Here at Sladefield Infant School we follow and the Letters and Sounds program.  This is a detailed and systematic program for teaching phonic skills, with the aim of children becoming fluent readers by age of seven years old. There are six overall phases in Letters and Sounds. Children have daily Phonics lessons, where they are taught in small groups according to which phase they are currently working at. They are assessed regularly so that they can move onto the next phase when they are ready. 

Here is a  summary of each Phonics phase:

Phase One
Activities are divided into seven aspects, including environmental sounds, instrumental sounds, body sounds, rhythm and rhyme, alliteration, voice sounds, and finally oral blending and segmenting. 
Phase Two
For this phase, children will be learning 23 phonemes.  They will be blending sounds together to make words.  They will also be learning to segment words into their separate sounds in order to spell the word. Children will also be beginning to read simple captions. 
Phase Three
By the time they reach Phase 3, children will already be able to blend and segment words containing the 19 letters taught in Phase 2.  In Phase 3, twenty-five new graphemes are introduced (one at a time).
Phase Four
When children start Phase Four of the Letters and Sounds Phonics program, they will know a grapheme for each of the 42 phonemes. They will be able to blend phonemes to read CVC (consonant-vowel-consonant) words and segment in order to spell them.  Children will also have begun reading straightforward two-syllable words and simple captions, as well as reading and spelling some 'Tricky Words'.
Phase Five
Children entering Phase Five will already be able to read and spell words with adjacent consonants, such as: trap, string and flask. They will also be able to read and spell some polysyllabic words.  In Phase Five, children will learn more graphemes and phonemes. For example, they already know 'ai' as in 'rain', but now they will be introduced to 'ay' as in 'day' and 'a-e' as in 'make'.  Alternative pronunciations for graphemes will also be introduced, e.g. 'ea' in 'tea', 'head' and 'break'.
Phase Six
At the start of Phase Six of Letters and Sounds, children will have already learnt the most frequently occurring grapheme–phoneme correspondences (GPCs) in the English language. They will be able to read many familiar words automatically. When they come across unfamiliar words, they will, in many cases, be able to decode them quickly and quietly using their well-developed sounding and blending skills. With more complex unfamiliar words, they will often be able to decode them by sounding them out.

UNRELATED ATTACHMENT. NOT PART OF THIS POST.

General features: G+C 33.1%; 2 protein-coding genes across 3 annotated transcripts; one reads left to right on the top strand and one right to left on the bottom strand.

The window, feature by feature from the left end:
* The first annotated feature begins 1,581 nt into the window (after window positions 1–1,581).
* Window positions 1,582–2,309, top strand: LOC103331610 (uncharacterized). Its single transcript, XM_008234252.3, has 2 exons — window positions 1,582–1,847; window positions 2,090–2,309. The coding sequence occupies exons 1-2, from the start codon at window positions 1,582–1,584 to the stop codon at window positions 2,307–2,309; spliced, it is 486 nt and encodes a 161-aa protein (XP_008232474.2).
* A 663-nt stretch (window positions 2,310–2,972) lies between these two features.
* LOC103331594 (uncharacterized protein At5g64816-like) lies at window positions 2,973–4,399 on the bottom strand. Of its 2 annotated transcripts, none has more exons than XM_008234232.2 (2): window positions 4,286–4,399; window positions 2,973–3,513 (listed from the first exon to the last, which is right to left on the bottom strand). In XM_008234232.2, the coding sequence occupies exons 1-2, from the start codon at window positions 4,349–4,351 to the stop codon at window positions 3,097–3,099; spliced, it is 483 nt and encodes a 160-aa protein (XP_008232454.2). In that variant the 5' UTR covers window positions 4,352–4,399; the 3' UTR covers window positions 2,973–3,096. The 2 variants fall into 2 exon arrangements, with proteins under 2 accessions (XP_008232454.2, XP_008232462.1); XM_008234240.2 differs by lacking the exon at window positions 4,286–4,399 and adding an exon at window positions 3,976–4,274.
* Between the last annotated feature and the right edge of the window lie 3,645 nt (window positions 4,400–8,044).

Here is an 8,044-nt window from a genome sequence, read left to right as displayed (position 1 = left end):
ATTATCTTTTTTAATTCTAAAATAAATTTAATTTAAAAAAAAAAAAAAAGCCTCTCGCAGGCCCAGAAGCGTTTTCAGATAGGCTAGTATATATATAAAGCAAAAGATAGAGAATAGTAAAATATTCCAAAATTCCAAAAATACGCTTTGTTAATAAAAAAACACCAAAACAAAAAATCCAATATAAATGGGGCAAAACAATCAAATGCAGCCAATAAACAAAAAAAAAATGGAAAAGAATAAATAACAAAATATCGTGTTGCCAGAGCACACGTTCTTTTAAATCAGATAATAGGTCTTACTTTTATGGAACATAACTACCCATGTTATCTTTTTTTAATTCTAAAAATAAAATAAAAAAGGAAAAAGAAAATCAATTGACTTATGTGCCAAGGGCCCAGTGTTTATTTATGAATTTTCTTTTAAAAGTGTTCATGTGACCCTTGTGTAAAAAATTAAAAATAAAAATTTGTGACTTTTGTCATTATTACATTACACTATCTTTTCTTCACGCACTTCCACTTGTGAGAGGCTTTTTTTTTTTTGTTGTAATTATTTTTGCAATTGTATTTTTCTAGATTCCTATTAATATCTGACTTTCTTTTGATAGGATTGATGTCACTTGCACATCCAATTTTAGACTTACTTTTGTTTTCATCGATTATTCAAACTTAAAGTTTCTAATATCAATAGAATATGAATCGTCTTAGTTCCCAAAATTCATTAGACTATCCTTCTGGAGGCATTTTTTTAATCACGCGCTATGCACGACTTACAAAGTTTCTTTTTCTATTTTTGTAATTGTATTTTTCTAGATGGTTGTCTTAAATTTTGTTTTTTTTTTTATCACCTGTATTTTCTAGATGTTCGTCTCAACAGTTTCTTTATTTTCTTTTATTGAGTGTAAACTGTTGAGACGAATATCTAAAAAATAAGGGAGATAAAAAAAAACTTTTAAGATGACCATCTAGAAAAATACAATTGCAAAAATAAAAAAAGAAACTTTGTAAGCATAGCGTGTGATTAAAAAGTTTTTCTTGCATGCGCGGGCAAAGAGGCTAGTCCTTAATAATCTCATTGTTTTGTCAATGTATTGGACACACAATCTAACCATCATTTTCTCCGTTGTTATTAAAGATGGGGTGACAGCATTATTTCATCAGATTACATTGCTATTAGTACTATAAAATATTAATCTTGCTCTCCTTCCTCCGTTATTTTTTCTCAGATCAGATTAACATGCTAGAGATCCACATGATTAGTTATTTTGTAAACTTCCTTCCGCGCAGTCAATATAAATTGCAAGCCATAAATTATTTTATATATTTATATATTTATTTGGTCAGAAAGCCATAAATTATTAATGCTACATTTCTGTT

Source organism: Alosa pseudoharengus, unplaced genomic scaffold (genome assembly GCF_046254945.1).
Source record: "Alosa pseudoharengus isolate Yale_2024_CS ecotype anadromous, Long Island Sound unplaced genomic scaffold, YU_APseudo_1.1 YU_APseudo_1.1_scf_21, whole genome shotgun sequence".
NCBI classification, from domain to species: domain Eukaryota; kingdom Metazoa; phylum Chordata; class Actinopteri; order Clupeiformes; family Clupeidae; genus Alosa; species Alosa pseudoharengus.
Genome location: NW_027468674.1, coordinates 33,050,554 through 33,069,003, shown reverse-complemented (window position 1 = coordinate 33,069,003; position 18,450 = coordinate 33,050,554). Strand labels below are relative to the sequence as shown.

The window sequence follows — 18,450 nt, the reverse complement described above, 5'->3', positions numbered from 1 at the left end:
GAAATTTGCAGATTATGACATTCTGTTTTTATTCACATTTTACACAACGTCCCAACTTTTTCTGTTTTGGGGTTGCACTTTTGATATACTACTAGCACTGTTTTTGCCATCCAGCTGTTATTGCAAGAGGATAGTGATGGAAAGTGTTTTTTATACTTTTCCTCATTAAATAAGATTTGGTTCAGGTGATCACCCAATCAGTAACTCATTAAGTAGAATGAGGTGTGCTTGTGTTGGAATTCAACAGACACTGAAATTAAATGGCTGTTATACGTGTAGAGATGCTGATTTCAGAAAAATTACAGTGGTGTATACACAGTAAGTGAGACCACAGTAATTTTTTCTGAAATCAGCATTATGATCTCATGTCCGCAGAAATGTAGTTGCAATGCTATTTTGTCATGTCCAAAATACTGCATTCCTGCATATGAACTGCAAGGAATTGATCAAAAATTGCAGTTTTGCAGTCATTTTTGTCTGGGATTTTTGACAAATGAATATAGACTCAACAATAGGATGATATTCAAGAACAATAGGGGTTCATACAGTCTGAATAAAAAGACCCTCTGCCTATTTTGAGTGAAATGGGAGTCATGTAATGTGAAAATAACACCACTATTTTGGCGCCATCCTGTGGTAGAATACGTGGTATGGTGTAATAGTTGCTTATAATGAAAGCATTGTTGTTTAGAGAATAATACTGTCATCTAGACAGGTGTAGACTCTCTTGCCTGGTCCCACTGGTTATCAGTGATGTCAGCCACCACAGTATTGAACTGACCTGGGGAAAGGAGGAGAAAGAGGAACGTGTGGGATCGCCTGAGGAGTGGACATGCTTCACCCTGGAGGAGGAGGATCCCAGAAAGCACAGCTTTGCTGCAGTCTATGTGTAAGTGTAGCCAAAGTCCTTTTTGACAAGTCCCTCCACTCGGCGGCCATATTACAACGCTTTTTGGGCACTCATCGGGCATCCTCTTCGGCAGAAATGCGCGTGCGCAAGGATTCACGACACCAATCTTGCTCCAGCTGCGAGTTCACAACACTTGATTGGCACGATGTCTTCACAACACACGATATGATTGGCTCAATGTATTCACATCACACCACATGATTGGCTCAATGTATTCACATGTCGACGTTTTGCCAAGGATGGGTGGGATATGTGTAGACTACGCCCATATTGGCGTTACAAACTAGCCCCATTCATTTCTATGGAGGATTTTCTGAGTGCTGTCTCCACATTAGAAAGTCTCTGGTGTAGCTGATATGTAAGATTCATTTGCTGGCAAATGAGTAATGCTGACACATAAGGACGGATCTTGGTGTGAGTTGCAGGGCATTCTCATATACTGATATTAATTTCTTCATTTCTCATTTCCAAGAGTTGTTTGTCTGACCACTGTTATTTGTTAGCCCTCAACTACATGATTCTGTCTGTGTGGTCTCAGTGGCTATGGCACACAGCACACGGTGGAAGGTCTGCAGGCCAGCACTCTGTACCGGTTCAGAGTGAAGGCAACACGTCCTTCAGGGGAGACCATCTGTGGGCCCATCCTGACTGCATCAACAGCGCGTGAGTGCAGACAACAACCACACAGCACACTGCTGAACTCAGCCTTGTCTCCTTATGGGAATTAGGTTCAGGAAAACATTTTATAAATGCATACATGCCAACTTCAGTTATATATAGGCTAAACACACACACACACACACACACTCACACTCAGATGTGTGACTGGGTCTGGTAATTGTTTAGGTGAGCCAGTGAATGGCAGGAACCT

To supplement the Letters & Sounds provision, we also utilise a variety of songs.  These include 'Song of Sounds' and 'Tricky Words' songs, which are used in Letters and Sounds lessons.
The 'Song of Sounds'  songs are used so that the children can use the rhyming structure to support their learning.
The 'Tricky Words' songs are used to support children in their learning of 'Tricky Words' that are taught in Phases 2-5.
Videos of both types of song can be found below.
Phonics Glossary of Terms
To support you in understanding Phonics, please refer to the glossary below:
The process of using phonics for reading.  Children identify and blend the phonemes in order to make a word, e.g.  c-a-t, blended together makes cat.
Consonant digraph Two consonants which make one sound, e.g. sh, ch, th, ph.
CVC, CCVCC  The abbreviations used for consonant-vowel-consonant and consonant-consonant-vowel-consonant-consonant words, used to describe the order of sounds.  E.g. cat, ship and sheep are all CVC words. Black and prize could be described as CCVC words.
Diagraph Two letters which together make one sound. There are different types of digraph – vowel, consonant and split.
A letter or group of letters representing one sound (phoneme) e.g. ck, igh, t, sh.
Phoneme The smallest unit of sound in a word.
Segmenting The process of using phonics for writing. Children listen to the whole word and break it down into the constituent phonemes, choosing an appropriate constituent phonemes, choosing an appropriate grapheme to represent each phoneme.  For example chip can be segmented as ch-i-p.
Split diagraph Two letters, which work as a pair to make one sound, but are separated within the word.  For example, a-e as in make or late; i-e as in size or write.
Synthesising The process of using phonics for reading. Children identify and synthesise/blend the phonemes in order to make a word.  For example s-n-a-p, blended together, reads snap.
Trigraph  Three letters which together make one sound.  For example dge, igh.Trigraph 
Vowel diagraph   A digraph in which at least one of the letters is a vowel.  For example ea, ay, ai, ar.
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Tricky Words Video
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Song Of Sounds Video
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Our video of Mr Ur-Rehman which demonstrates the Phonic sounds made by letters of the alphabet.